The folks from Spy Twin Cities, which I just discovered via Google but will have to keep an eye on, have a bit more for us (I love it when someone else has done the research).  They claim the place actually operated for 97 years, resulting from the combined forces of pharmacists George Ball and George Burch (who is not one of the people named Burch that show's up in the Historical Society photo archives). The Spy Twin Cities article is fabulous (how many times have I used that word?  Eh, it's Pride Weekend, so who cares), so I'll resist the temptation to summarize it here.  Please go read it for yourself.  They've got the kind of research, including old images, I only wish I had. I will, however, give you this shot of the streetscape at Franklin and Hennepin in 1953.  

You might see a pair of smaller signs on either side.  Let's take a closer look, starting on the left:

Oh, drugs aren't good enough for you (seriously, have you tried them?), okay then, let's go for kitschy, over-priced, corporatized "happiness" and "well-wishes":

By which, of course, I mean Kemps Ice Cream.  Those folks really get my dander up.

Update: click here.

Monday, June 18, 2012

Their Mother Wasn't A Hamster

This one might have been obscure and mysterious to non-Midwest readers before Kal Penn started working for the Obama administration.  But president "hopey changey" ruined it all.  How's that working out for ya?

Um, yeah.  Okay.  So, if you happen to be a munchy-fiending stoner, don't head to this place.  I mean, it's still a white castle and all (check out those crenelations), but it's been awhile since it was a White Castle.  Mr. R.L. McPeck may sell stuff by the sack, but it sure sounds like it will run you a lot more than 5 cents per item.

White Castle has a proud Midwestern tradition, although its origins are farther south than Minnesota, even though opening in 1926 in St. Paul isn't bad.  It seems that the building in this picture is No. 8, dating to 1936.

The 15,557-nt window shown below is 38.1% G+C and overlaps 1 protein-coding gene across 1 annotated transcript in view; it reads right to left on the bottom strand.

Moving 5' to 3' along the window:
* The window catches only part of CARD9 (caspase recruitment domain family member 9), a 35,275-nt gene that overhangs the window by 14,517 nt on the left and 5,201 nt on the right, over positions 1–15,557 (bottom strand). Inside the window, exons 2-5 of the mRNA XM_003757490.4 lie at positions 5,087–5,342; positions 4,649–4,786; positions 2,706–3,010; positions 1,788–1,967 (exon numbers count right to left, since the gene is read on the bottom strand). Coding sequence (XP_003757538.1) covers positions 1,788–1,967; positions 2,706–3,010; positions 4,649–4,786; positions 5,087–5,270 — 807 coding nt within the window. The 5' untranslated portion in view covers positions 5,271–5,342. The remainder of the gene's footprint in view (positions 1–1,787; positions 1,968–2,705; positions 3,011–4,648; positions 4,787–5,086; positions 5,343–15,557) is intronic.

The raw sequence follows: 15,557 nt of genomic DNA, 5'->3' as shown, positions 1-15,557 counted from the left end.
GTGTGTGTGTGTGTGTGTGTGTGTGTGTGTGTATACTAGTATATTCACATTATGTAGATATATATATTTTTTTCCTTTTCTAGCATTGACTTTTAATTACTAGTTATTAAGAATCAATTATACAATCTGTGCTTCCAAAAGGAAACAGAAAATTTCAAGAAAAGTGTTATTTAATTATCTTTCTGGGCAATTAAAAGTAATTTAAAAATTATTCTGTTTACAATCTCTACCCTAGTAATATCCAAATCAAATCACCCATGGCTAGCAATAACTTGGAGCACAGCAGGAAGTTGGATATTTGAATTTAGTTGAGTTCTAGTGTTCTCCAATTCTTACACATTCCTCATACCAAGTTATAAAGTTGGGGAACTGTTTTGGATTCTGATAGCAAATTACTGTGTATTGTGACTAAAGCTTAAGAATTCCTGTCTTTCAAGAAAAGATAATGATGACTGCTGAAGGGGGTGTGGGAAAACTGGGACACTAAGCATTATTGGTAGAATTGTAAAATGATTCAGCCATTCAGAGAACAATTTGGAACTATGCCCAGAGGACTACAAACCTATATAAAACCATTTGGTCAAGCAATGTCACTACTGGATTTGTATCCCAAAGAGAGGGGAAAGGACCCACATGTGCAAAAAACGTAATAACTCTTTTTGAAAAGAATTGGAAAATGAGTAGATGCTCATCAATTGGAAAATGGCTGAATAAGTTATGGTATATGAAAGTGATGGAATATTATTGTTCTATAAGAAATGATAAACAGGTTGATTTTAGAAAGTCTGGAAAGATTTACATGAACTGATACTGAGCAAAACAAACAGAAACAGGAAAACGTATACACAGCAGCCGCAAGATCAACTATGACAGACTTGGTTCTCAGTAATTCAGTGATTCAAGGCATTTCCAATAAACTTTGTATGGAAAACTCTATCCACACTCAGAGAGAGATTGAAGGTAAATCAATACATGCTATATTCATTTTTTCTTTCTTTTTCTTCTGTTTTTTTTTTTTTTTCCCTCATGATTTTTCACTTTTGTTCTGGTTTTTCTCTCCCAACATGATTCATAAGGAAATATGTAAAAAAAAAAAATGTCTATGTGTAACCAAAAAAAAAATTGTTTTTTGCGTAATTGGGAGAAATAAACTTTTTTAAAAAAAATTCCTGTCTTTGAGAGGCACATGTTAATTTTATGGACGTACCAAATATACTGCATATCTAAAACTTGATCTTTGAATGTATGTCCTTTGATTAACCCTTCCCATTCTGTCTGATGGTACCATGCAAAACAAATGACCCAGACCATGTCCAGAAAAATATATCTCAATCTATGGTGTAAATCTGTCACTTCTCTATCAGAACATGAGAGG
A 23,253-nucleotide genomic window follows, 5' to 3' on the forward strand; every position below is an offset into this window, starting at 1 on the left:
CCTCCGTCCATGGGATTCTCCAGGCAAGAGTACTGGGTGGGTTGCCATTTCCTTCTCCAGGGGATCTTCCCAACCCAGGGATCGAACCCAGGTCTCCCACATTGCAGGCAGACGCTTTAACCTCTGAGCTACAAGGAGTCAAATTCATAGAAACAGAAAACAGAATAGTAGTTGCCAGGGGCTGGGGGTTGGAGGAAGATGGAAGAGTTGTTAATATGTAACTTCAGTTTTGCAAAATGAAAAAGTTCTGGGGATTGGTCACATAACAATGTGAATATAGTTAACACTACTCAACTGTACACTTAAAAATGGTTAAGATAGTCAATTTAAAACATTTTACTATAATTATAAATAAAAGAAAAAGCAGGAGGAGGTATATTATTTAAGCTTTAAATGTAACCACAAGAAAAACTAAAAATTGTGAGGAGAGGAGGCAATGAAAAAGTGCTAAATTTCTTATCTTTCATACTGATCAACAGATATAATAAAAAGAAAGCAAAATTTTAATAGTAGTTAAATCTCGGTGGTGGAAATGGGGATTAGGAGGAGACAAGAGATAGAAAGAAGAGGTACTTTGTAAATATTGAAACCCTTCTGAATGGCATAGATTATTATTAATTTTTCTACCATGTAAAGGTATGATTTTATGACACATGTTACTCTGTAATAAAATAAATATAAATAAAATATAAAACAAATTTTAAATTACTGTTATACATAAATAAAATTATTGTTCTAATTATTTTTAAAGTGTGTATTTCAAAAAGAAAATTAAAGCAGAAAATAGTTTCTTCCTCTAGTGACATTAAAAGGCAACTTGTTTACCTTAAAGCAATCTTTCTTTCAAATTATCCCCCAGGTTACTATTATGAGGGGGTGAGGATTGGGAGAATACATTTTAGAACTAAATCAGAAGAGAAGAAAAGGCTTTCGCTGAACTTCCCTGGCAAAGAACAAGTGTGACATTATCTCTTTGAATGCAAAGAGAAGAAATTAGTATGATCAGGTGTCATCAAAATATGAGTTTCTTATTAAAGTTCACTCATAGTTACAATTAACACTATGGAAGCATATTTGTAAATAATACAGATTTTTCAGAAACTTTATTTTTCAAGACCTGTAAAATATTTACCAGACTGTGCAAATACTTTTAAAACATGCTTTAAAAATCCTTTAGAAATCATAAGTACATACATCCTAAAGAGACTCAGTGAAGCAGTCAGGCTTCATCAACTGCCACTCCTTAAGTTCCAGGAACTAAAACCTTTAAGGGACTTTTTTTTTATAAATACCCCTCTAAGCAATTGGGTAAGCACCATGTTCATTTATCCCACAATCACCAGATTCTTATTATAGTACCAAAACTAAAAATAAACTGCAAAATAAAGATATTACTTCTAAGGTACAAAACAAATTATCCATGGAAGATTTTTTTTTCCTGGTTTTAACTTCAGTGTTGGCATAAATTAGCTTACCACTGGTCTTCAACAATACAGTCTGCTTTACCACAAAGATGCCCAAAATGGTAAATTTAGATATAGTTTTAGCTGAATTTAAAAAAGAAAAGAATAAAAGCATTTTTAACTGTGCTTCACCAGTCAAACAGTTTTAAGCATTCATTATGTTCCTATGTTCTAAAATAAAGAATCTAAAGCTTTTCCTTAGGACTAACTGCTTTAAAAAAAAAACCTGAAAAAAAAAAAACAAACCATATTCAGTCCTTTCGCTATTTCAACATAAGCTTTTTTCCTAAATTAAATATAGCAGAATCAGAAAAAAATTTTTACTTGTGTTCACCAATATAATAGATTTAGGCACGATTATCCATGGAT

I've not had White Castle in many years, but my personal memories date to my father talking about stopping in with his band mates for late night snacks after playing his trumpet at dance gigs, that same father trying to subject the frozen variety on my brother and me at lunch, and my crew mates gorging themselves when I worked a summer for the county public works department.

I'd say that I should go back of nostalgia sake, but, um, no thanks.

Thursday, June 7, 2012

Foreign Lands: Not The Guy From Ulysses

We've been hanging near home lately, so let's take a little trip to the east.  Let's go back to St. Paul, in the very same alley we visited before.  But this sign is going to be a little less iconic than Norwest bank.

This one says "John E. Blomquist Inc.," who apparently did "management" and were "realtors."  It's yet another local Scandinavian name, so I'm not too confident we'll find anything about Mr. Blomquist or his company, but at least this one has a slightly abnormal spelling.

Apparently there is a John E. Bloomquist (note, two Os) from Montana, who shows up in court filings from time to time.  But as there is clearly only one O in our sign, that can't be our guy.  Let's see what else we can find.

Ah hah! This looks to be our guy.  JEBCO Group, Inc., previously known as John E. Blomquist Company, was founded in 1923 in St. Paul by a gentleman of that name.  To this day, they seem to do mortgages and property management, after starting out as a full service real estate firm.  Presumably it was that old guy who commissioned the painting of this sign.  The company was able to avoid a very small award of punitive damages in 1977, when the Minnesota Supreme Court ruled that punitive damages weren't available for contract disputes.  It's actually kind of hard to believe that a dispute over $500 could be cost-effective to appeal to the state Supreme Court, but then again, the company's law firm has since folded, so maybe that was typical for them.